Mr Bush, who suffered from a variety of illnesses including a form of Parkinson’s, died last Friday aged 94 after a lifetime of service to his country.
His flag-draped coffin laid in state in Houston, Texas, while being guarded by the specially-trained golden Labrador, known as Sully.
The dog was given to the former World War II fighter pilot in June by veteran’s charity America’s VetDogs following the death of his beloved wife Barbara, 92.
Posted by the Bush’s post-White House spokesman Jim McGrath, the poignant image was captioned “Mission complete.”
However, Sully’s job isn’t done just yet.
He will accompany the coffin to Washington DC today ahead of Mr Bush’s funeral on Wednesday.
The former CIA director’s Twitter account has previously posted pictures of the loving mutt.
On June 25, following Sullly’s arrival, the social media account tweeted a photo of the wheelchair-bound Republican and the dog alongside Bill Clinton – who defeated Mr Bush in the 1992 general election.
The post read: “A great joy to welcome home the newest member of our family, "Sully," a beautiful – and beautifully trained – lab from America’s VetDogs.
“Could not be more grateful, especially for their commitment to our veterans.”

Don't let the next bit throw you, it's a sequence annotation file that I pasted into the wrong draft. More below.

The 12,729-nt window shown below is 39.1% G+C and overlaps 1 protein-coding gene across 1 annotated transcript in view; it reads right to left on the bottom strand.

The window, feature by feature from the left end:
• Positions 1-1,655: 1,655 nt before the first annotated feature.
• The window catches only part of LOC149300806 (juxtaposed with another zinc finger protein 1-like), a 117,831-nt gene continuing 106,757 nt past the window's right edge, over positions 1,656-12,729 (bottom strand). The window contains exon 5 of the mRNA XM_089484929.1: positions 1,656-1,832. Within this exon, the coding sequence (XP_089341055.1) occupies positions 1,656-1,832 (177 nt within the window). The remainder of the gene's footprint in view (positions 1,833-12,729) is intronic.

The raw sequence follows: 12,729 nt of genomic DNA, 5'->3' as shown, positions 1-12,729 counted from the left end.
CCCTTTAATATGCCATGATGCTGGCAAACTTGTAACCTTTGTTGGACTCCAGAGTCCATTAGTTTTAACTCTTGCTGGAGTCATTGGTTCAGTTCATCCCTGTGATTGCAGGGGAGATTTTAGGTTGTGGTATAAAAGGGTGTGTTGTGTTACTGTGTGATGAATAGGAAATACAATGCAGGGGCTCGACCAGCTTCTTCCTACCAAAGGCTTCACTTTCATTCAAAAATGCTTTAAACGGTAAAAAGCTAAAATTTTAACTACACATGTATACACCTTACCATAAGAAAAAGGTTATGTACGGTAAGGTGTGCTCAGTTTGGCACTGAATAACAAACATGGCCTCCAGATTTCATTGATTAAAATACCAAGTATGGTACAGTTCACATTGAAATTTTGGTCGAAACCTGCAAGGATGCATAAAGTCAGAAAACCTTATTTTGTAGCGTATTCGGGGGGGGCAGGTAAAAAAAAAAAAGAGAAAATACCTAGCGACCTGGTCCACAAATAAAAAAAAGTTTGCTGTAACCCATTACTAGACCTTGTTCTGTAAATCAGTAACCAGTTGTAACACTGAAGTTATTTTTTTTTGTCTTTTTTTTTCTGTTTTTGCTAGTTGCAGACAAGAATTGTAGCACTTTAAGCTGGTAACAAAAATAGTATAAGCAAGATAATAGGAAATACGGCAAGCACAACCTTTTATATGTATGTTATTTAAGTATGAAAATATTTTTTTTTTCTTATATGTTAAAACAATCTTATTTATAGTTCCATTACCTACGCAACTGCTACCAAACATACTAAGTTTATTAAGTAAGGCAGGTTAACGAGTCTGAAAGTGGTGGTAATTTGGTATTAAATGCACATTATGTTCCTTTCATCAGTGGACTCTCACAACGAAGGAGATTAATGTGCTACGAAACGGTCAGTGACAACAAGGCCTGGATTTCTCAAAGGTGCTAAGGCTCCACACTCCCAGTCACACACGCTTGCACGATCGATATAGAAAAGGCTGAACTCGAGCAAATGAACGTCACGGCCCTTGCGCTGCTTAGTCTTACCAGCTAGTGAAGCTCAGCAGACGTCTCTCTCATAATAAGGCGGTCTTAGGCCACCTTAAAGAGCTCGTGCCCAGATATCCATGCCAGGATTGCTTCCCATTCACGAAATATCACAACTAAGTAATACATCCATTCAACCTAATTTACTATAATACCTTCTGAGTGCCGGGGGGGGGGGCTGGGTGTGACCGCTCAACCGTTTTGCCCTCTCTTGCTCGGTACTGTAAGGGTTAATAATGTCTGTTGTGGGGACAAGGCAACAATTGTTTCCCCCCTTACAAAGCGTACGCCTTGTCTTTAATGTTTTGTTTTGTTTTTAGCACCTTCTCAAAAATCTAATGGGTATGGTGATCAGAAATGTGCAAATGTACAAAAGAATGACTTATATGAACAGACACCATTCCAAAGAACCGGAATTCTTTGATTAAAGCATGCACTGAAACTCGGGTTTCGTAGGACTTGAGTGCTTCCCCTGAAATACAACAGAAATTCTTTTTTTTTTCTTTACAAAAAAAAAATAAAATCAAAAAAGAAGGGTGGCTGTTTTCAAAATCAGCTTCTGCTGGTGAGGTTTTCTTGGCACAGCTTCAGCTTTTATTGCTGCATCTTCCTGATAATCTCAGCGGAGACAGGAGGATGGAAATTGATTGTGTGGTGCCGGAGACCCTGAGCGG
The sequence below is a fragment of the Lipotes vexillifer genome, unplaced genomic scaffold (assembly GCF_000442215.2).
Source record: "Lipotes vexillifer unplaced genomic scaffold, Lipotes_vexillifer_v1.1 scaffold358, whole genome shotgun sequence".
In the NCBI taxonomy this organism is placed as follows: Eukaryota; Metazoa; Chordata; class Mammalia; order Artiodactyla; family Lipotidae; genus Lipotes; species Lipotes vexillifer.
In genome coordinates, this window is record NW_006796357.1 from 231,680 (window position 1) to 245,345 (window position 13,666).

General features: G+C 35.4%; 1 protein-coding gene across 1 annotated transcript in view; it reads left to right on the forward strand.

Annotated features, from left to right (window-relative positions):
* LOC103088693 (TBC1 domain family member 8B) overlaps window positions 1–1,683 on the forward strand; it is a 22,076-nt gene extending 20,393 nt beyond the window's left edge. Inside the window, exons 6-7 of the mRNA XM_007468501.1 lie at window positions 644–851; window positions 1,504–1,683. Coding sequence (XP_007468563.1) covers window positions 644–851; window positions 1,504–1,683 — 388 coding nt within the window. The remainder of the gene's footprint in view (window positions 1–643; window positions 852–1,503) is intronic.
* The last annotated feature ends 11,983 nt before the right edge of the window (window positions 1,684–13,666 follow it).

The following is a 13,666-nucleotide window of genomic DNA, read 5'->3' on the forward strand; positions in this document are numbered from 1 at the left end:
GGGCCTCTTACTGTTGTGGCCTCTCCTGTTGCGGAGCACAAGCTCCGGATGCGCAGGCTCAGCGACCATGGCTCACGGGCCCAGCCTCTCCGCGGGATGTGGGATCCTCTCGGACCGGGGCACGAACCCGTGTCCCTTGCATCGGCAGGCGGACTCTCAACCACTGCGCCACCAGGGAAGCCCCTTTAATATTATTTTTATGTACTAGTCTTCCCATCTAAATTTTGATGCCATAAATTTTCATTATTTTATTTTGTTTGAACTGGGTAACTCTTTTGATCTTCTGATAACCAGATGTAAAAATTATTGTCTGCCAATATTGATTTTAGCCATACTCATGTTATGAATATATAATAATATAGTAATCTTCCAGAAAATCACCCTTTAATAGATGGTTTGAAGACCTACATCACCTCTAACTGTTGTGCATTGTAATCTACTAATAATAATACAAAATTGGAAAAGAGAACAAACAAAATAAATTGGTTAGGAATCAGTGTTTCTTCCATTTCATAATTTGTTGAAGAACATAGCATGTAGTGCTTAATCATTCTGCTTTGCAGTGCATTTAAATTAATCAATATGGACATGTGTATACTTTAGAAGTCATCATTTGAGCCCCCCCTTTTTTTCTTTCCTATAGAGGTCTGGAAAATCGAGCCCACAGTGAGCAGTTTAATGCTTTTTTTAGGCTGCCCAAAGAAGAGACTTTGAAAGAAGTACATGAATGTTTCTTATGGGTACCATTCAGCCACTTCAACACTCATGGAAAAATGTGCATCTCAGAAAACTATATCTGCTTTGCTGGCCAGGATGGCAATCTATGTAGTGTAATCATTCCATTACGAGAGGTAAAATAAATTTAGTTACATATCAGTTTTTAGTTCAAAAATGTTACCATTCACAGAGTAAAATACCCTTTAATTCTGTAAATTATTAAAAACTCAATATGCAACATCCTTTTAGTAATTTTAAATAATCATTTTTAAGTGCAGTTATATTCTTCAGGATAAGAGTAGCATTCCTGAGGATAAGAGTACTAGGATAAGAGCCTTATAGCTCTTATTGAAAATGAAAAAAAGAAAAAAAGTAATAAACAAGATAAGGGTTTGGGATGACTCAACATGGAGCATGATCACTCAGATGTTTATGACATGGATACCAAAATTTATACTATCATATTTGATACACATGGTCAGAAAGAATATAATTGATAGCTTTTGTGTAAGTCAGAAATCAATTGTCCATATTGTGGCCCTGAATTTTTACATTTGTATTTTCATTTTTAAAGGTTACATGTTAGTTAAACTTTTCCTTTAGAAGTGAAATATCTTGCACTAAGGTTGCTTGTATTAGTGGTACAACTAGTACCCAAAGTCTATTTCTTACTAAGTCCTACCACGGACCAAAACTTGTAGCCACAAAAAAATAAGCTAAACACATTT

America’s VetDogs is a non-profit charity based in New York which provides trained service dogs to brave veterans in need.
Following the 41st US President’s death, the charity tweeted: “America’s VetDogs is deeply saddened by the loss of President George H.W. Bush.
“Our condolences go out to the Bush family at this time.”
The charity told KTRK-TV that the dog will return to its New York state headquarters in Smithtown, Long Island, where he will stay throughout the festive season.
When did Mr Bush serve as President?
He served as United State’s 41st president from 1989 to 1993.
It was in this capacity he was known throughout the world, especially for expelling the invading forces of dictator Saddam Hussein from the Gulf state of Kuwait in 1990.
After the invasion Bush quickly began building an international military coalition that included other Arab states.
Having freed Kuwait, he rejected suggestions that the US carry the offensive to Baghdad, choosing to end the hostilities a mere 100 hours after the start of the ground offensive.
He said: "That wasn't our objective.
"The good thing about it is there was so much less loss of human life than had been predicted, and indeed than we might have feared."
But the decisive military defeat did not lead to the regime's downfall, as many in the administration had hoped.
"I miscalculated," Bush acknowledged.
The Iraqi leader was eventually ousted in 2003, in the war led by Bush's son that was followed by a long, bloody insurgency.
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